Downie To Interns: David Broder Gets His Own Coffee

Earlier today, Leonard Downie held an online chat where he answered questions about the Post’s internship program. Some excerpts:

Alexandria, Va.: What is the Post’s policy about hiring interns who have a previous affiliation to partisan political campaigns or ideologically-aligned think tanks, interest groups, or opinion journals? And how many interns tend to hail from politically or ideologically driven backgrounds, and of them, are most of them from left-of-center enterprises like The New Republic or The Nation?

Leonard Downie: We generally don’t hire anyone (not counting editorial writers and opinion columnists) who has worked in partisan or ideological jobs. We’ve hired some people from magazines, including the New Republic, but not The Nation. Mostly, our staff members come from other newspapers all over the country. As for summer interns, they are all university students (juniors, seniors or grad students) who have interned at other newspapers.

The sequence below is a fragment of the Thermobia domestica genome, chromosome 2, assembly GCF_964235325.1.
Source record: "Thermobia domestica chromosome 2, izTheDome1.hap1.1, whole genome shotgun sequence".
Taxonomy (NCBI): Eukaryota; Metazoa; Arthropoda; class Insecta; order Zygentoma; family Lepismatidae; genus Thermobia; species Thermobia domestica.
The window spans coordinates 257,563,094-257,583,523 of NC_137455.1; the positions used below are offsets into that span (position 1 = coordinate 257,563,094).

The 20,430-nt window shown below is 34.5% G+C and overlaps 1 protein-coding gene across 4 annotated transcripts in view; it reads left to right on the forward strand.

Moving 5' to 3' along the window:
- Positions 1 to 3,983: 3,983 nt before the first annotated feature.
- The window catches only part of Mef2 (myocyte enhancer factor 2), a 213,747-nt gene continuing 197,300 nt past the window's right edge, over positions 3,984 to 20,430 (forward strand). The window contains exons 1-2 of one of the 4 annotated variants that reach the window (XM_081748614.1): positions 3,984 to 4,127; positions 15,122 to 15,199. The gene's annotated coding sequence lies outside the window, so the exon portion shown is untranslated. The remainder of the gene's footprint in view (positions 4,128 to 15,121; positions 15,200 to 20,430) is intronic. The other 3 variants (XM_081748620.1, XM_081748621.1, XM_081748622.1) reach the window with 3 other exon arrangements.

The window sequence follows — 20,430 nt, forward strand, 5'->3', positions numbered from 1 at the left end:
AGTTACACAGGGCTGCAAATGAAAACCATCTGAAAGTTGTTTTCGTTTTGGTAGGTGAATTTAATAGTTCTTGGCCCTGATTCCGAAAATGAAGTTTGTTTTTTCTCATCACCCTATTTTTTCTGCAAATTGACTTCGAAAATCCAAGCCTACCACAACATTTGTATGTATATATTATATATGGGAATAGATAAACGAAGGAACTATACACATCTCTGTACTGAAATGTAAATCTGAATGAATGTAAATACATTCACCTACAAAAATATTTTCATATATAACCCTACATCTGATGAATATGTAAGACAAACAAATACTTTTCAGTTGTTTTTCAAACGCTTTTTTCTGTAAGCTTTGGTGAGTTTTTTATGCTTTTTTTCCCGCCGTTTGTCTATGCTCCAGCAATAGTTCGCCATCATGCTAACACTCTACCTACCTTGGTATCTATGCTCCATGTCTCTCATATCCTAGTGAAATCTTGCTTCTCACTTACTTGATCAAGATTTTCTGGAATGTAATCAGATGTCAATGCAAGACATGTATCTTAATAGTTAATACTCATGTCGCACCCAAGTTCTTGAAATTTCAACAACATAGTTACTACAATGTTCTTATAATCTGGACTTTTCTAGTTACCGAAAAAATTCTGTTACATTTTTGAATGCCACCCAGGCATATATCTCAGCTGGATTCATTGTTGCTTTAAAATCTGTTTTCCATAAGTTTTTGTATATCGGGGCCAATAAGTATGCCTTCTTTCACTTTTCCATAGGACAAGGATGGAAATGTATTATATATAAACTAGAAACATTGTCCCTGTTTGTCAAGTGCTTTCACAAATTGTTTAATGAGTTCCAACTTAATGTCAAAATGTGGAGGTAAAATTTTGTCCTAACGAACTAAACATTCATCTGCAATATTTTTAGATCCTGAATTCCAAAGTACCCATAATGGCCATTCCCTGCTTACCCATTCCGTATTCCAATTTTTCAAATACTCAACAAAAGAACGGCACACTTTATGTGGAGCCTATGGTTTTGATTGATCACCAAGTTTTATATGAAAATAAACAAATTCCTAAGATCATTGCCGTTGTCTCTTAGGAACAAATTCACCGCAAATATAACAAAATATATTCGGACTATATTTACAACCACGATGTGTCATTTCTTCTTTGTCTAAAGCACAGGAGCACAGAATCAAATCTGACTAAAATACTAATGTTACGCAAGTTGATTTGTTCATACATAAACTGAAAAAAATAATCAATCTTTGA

Houston: What criteria do you use to evaluate potential interns, and what will I be doing as an intern? Will I be writing stories and editing live copy, or will I be getting David Broder’s coffee?

Leonard Downie: Summer interns at The Washington Post do the same work as our full-time reporters, editors, photogrpahers, news artists and page designers. So our primary criteria is evidence from previous internships and student journalism that an intern candidate can do the work.

Tenafly, N.J.: I’d like to apply for an internship with the Post, but I’m slightly concerned the outlet may be sold to Rupert Murdoch. Will it be?

Leonard Downie: No. The Washington Post Co. is a public company whose voting stock is controlled by the Graham family.